Report of the Committee on Intrinsic Value

Intrinsic Value in Archival Materials

Intrinsic is the archival term that is applied to permanently valuable records that have qualities and characteristics that make the records in their original physical form the only archivally acceptable form for preservation. Although all records in their original physical form have qualities and characteristics that would not be preserved in copies, records with intrinsic value have them to such a significant degree that the originals must be saved.

The qualities or characteristics that determine intrinsic value may be physical or intellectual; that is, they may relate to the physical base of the record and the means by which information is recorded on it or they may relate to the information contained in the record. Records with intrinsic value may be retained for either their evidential or informational value.

The archivist is responsible for determining which records have intrinsic value. Ordinarily this determination is made at the series level. As in all other archival appraisal activities, context is the key to making these determinations and context is normally best preserved by considering the entire series. The archivist, however, also may determine that certain individual record items within a series have intrinsic value, especially those items to be retained because of special physical characteristics.

Qualities and Characteristics of Records with Intrinsic Value

All record materials having intrinsic value possess one or more of the following specific qualities or characteristics. These qualities or characteristics relate to the physical nature of the records, their prospective uses, and the information they contain.

  1. Physical form that may be the subject for study if the records provide meaningful documentation or significant examples of the form.

    Documents may be preserved in their original form as evidence of technological development. For example, a series of early press copies, glass-plate negatives, or wax-cylinder sound recordings may be retained. All records having a particular physical form would not be considered to have intrinsic value because of this characteristic; however, a selection broad enough to provide evidence of technological development would be considered to have some value.

  2. Aesthetic or artistic quality

    Records having aesthetic or artistic quality may include photographs; pencil, ink, or watercolour sketches; maps; architectural drawings; frakturs; and engraved and/or printed forms, such as bounty-land warrants.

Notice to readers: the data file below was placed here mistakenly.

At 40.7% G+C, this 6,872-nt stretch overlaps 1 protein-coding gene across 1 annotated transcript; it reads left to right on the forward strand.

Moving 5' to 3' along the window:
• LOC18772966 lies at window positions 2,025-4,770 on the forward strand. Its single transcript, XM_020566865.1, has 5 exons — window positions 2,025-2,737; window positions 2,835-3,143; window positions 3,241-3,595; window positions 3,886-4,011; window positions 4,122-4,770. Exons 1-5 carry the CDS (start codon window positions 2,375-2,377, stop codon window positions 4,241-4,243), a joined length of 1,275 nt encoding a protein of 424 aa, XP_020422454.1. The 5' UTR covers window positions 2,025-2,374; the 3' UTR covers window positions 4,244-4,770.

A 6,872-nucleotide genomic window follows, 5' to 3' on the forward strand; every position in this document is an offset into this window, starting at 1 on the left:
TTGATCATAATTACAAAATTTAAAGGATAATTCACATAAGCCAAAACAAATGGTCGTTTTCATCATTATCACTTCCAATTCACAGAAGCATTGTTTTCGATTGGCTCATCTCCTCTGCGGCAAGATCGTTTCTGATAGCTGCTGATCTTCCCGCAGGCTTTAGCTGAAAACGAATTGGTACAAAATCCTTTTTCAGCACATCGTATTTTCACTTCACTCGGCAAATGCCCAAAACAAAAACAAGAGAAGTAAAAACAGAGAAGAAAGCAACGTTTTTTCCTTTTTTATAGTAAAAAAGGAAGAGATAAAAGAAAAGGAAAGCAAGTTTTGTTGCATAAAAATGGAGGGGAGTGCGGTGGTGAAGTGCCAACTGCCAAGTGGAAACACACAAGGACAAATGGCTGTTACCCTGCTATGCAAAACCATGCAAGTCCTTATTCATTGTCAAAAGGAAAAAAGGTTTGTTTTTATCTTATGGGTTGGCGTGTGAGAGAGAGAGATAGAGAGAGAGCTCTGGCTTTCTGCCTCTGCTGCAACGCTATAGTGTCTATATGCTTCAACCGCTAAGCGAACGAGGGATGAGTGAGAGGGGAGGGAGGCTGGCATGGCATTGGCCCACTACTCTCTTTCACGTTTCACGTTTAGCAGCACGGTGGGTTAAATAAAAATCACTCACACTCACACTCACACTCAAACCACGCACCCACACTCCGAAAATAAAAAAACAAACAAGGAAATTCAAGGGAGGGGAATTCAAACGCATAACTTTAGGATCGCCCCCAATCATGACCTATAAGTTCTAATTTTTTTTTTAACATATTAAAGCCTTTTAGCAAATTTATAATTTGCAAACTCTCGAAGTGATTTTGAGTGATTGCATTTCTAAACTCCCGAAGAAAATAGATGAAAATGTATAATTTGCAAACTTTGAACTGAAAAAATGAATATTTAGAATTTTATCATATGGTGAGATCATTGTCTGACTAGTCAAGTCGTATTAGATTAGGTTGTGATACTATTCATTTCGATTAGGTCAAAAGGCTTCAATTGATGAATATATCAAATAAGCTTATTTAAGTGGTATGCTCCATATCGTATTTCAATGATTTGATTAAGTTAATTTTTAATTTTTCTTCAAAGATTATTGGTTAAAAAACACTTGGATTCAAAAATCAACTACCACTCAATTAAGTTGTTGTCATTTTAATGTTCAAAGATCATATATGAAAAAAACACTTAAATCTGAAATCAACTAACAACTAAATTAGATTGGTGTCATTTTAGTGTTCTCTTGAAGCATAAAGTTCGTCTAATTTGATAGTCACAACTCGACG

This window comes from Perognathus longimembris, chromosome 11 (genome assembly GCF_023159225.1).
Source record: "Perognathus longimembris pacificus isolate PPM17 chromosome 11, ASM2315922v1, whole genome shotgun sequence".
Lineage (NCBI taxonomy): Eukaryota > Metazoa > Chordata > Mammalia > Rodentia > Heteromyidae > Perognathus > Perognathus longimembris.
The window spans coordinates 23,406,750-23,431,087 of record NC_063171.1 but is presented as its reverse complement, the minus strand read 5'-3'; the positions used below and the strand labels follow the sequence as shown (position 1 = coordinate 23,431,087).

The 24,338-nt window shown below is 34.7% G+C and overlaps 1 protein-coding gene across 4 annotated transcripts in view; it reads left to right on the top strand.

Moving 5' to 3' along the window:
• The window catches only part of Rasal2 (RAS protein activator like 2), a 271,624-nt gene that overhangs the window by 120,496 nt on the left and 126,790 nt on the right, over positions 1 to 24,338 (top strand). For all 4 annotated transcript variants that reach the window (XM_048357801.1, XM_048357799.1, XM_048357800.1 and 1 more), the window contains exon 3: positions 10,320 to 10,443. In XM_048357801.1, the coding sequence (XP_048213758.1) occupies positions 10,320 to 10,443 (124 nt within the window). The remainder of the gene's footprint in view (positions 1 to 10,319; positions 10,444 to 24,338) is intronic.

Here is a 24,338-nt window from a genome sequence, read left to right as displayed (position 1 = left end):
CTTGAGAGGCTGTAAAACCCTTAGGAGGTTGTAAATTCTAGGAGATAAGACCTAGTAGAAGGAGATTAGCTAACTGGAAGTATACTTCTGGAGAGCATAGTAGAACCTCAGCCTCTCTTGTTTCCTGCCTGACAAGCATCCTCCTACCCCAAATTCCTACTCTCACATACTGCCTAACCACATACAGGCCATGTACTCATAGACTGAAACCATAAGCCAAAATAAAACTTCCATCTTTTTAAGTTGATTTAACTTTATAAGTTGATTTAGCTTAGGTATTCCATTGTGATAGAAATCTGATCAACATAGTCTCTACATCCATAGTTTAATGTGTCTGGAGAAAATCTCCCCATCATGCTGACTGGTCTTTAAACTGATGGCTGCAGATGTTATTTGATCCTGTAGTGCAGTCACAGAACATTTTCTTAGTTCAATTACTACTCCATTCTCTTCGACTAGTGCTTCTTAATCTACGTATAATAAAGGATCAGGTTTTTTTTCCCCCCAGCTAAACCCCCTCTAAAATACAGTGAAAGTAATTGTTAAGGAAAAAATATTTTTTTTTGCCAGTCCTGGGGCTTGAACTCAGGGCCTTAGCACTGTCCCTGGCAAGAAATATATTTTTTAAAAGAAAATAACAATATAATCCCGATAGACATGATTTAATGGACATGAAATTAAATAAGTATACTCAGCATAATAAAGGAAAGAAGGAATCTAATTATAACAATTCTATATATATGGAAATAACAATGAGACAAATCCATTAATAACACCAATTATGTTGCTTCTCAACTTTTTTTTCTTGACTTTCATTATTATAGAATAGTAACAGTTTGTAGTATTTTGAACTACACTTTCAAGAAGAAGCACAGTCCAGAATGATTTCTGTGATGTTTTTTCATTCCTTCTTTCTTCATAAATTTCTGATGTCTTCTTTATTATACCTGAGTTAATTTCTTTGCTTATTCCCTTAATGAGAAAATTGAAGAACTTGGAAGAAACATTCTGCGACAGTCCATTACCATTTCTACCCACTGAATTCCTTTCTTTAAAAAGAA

3. Unique or curious physical features

    Physical features that are unique or curious might include quality and texture of paper, colour, wax seals, imprints and watermarks, inks, and unusual bindings. All records having a particular physical feature would not be considered to have intrinsic value because of this feature; however, an exemplary selection of each type would be considered to have such value.

  4. Age that provides a quality of uniqueness

    Age is a relative rather than an absolute quality. Generally, records of earlier date are of more significance than records of later date. This can be because of a historical change in the functions and activities of the creator of the records, the scarcity of earlier records, a change in record keeping practices, or a combination of these. Age can be a factor even with comparatively recent records. The earliest records concerning, for example, the development of the radio industry or of nuclear power could have intrinsic value because of age.

  5. Value for use in exhibits

    Records used frequently for exhibits normally have several qualities and characteristics that give them intrinsic value. Records with exhibit value impressively convey the immediacy of an event, depict a significant issue, or impart a sense of the person who is the subject or originator of the record. In these cases, the impact of the original document cannot be equalled by a copy.

  6. Questionable authenticities, date, author, or other characteristic that is significant and ascertainable by physical examination.

    Some records are of doubtful authenticity or have informational content that is open to question. Although it is impossible to foresee which documents will be questioned in the future, certain types of documents are well known to have the potential for controversy and, if the original records are extant, handwriting and signatures can be examined, paper age can be ascertained, and other physical tests can be performed. In some cases the controversy can be resolved by recourse to the original item (such as by an examination of the handwriting, the age of the paper, or the original negative of the photostatic print), while in other cases the item will not be conclusive but will provide the researcher with the best evidence from which to draw conclusions (original photographs of UFO’s, for example).

  7. General and substantial public interest because of direct association with famous or historically significant people, places, things, issues or events.